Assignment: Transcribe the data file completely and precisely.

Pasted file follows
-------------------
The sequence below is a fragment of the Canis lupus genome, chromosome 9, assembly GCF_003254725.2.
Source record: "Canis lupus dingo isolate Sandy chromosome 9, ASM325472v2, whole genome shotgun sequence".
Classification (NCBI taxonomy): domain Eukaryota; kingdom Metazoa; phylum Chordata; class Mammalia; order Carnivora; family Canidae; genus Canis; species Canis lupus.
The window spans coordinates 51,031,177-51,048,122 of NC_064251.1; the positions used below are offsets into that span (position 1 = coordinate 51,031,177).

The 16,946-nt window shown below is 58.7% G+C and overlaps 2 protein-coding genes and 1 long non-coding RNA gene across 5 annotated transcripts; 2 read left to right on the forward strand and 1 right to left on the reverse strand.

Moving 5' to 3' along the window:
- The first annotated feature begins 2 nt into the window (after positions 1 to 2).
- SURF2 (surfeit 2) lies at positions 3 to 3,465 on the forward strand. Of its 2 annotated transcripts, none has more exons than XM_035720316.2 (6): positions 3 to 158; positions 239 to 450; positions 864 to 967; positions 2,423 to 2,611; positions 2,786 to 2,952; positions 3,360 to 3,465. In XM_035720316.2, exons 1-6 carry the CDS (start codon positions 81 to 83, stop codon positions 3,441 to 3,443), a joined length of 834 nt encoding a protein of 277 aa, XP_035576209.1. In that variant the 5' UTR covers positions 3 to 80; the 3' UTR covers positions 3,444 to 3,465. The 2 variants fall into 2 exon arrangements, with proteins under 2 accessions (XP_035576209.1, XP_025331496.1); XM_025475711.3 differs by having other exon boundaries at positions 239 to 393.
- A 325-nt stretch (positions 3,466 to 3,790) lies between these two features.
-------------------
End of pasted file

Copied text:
The sequence below is a fragment of the Canis lupus genome, chromosome 9, assembly GCF_003254725.2.
Source record: "Canis lupus dingo isolate Sandy chromosome 9, ASM325472v2, whole genome shotgun sequence".
Classification (NCBI taxonomy): domain Eukaryota; kingdom Metazoa; phylum Chordata; class Mammalia; order Carnivora; family Canidae; genus Canis; species Canis lupus.
The window spans coordinates 51,031,177-51,048,122 of NC_064251.1; the positions used below are offsets into that span (position 1 = coordinate 51,031,177).

The 16,946-nt window shown below is 58.7% G+C and overlaps 2 protein-coding genes and 1 long non-coding RNA gene across 5 annotated transcripts; 2 read left to right on the forward strand and 1 right to left on the reverse strand.

Moving 5' to 3' along the window:
- The first annotated feature begins 2 nt into the window (after positions 1 to 2).
- SURF2 (surfeit 2) lies at positions 3 to 3,465 on the forward strand. Of its 2 annotated transcripts, none has more exons than XM_035720316.2 (6): positions 3 to 158; positions 239 to 450; positions 864 to 967; positions 2,423 to 2,611; positions 2,786 to 2,952; positions 3,360 to 3,465. In XM_035720316.2, exons 1-6 carry the CDS (start codon positions 81 to 83, stop codon positions 3,441 to 3,443), a joined length of 834 nt encoding a protein of 277 aa, XP_035576209.1. In that variant the 5' UTR covers positions 3 to 80; the 3' UTR covers positions 3,444 to 3,465. The 2 variants fall into 2 exon arrangements, with proteins under 2 accessions (XP_035576209.1, XP_025331496.1); XM_025475711.3 differs by having other exon boundaries at positions 239 to 393.
- A 325-nt stretch (positions 3,466 to 3,790) lies between these two features.